"Can you succeed in a recession?" screams the sign for the Fast-Fix jewelry franchise booth. The company says you can, if you can just come up with $152,000 to open up a Fast-Fix jewelry and watch-repair kiosk in your local mall. Touting "extremely high margins" and financial security in a tough economy, the franchise was one of many exhibitors at the recent International Franchise Expo in Washington, DC, promising recession-proof moneymaking schemes.
Given the dire straits many Americans now find themselves in, such prospects may look tempting, particularly to those who got a little cash when they were shown the door at their last corporate job. The Obama administration is even trying to make it easier for people to obtain financing should they decide that they were made to run a watch-repair kiosk. But according to folks selling everything from Bojangles to Sign-o-Rama outlets, even promises of recession-proof investments don't seem to be luring many takers at the expo. As with the real estate business, the franchise industry is showing signs that much of its recent growth over the past decade may have been fueled largely by access to cheap credit and frequently gullible investors rather than, say, actual product sales.
George Lambro, one of the men staffing the Fast-Fix booth, assures me that an investment in a Fast-Fix outlet will deliver "80 percent profit margins" to a lucky investor. He claims that in the right mall, his stores generate $1,143 per square foot annually, which is more than three times what he says an average mall store generates. "Once you get the manager and jeweler in place, they run themselves," he tells me. To attract potential franchise owners, Lambro relies on a smooth sales pitch, promises of a "proven concept," and, best of all, free ultrasonic jewelry cleaning in the booth. It doesn't have quite the draw of the nearby pile of chocolate-chip cookies offered by Mrs. Fields, but at least the jewelry cleaning takes long enough that he can make most of his spiel while people wait to get their diamonds back. (By contrast, the cookie-eaters blow by Mrs. Fields with hardly a glance at the brochures.)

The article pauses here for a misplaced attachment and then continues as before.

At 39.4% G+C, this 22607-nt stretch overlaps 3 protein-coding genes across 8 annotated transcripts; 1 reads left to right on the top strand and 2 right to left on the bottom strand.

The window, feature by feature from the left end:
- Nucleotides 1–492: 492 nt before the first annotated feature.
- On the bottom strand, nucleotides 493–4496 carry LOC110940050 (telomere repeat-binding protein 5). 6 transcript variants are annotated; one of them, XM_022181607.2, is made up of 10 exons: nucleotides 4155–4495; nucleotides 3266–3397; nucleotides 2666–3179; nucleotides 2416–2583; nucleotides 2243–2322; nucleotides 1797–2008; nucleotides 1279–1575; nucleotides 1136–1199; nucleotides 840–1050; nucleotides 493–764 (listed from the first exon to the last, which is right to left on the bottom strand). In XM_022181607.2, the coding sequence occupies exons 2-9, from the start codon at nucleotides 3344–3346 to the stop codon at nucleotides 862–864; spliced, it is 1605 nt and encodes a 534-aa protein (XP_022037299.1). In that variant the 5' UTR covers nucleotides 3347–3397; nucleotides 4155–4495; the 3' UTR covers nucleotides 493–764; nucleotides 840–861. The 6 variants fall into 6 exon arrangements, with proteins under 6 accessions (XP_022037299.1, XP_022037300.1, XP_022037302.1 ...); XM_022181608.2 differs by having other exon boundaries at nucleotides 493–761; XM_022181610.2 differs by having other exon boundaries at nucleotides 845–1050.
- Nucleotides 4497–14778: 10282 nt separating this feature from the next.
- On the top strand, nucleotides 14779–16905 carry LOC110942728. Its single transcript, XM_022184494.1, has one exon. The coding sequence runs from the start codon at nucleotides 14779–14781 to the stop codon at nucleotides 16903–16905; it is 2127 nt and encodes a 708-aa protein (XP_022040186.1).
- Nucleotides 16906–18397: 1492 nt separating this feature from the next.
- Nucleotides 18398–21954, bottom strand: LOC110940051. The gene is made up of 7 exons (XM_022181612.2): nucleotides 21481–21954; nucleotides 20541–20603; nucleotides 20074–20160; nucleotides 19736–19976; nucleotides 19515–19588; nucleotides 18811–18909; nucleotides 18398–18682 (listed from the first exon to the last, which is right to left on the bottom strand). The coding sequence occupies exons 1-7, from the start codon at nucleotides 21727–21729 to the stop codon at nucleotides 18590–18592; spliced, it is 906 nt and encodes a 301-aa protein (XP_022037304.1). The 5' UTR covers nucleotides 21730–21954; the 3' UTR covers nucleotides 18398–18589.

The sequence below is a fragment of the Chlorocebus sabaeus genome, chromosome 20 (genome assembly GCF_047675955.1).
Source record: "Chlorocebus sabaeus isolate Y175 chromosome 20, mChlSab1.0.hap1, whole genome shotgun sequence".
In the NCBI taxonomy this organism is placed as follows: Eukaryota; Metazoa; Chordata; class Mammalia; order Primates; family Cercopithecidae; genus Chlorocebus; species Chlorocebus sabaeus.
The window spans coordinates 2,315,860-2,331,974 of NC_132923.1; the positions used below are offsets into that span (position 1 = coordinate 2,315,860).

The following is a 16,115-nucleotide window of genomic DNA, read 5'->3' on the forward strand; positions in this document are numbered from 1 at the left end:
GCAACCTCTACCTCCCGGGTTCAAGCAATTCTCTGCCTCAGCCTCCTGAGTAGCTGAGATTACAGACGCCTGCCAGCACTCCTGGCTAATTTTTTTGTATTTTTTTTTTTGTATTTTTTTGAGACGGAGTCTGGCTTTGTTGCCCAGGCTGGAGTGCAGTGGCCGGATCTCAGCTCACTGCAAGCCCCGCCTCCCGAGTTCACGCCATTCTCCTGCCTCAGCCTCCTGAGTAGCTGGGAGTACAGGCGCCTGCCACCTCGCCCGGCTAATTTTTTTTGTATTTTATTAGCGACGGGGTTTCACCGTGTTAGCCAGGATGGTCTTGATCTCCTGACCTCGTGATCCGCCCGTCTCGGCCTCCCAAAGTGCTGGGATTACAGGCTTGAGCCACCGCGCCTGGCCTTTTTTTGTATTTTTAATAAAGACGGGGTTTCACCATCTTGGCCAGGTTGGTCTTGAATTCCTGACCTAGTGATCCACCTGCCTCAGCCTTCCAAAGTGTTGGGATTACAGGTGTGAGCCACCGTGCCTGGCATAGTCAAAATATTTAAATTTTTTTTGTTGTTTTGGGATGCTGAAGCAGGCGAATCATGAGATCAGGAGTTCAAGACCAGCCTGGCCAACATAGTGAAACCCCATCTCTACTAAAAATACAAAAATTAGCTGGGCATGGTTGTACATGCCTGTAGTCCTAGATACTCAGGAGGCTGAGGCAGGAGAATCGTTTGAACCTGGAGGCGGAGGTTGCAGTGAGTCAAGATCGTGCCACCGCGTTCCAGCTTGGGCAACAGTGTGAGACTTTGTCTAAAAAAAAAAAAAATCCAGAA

Lambro's come-ons, however, aren't drawing as many takers this year as they have in the past. He thinks it might be those six figures at the starting gate. A year or two ago, most people who invested in Fast-Fix franchises did so by taking out home equity loans. Now that so many people owe more on their houses than they're worth, he says the only people buying franchises these days are cashing out what's left of their 401(k) plans. (Helpfully, the convention offers a free seminar on how to do this without tax penalties.)
Lambro does find one potential franchisee: Cynthia Bellian, who was recently laid off from the marketing department at Alcoa. She has traveled all the way from one of the nation's foreclosure capitals, Cleveland, Ohio, to check out potential business opportunities. She has severance money coming to her and she and her husband are considering going into business for themselves. She has a friend who imports jewelry from Italy who might be a good partner for a Fast-Fix. "There's always the risk of building something on your own," she explains, after getting her ring cleaned at the Fast-Fix counter. "If somebody's already got a turnkey system," she says, already versed in franchise lingo, why not go that route? Besides, she tells me later, the competition for jobs in her area is stiff. Days after the franchise expo, she would go to a job-seekers group and discover 200 people there, making the franchise option look even more appealing. "Maybe now really is the time to be your own boss and start your own business. Maybe I could be the hiring company down the road," she says.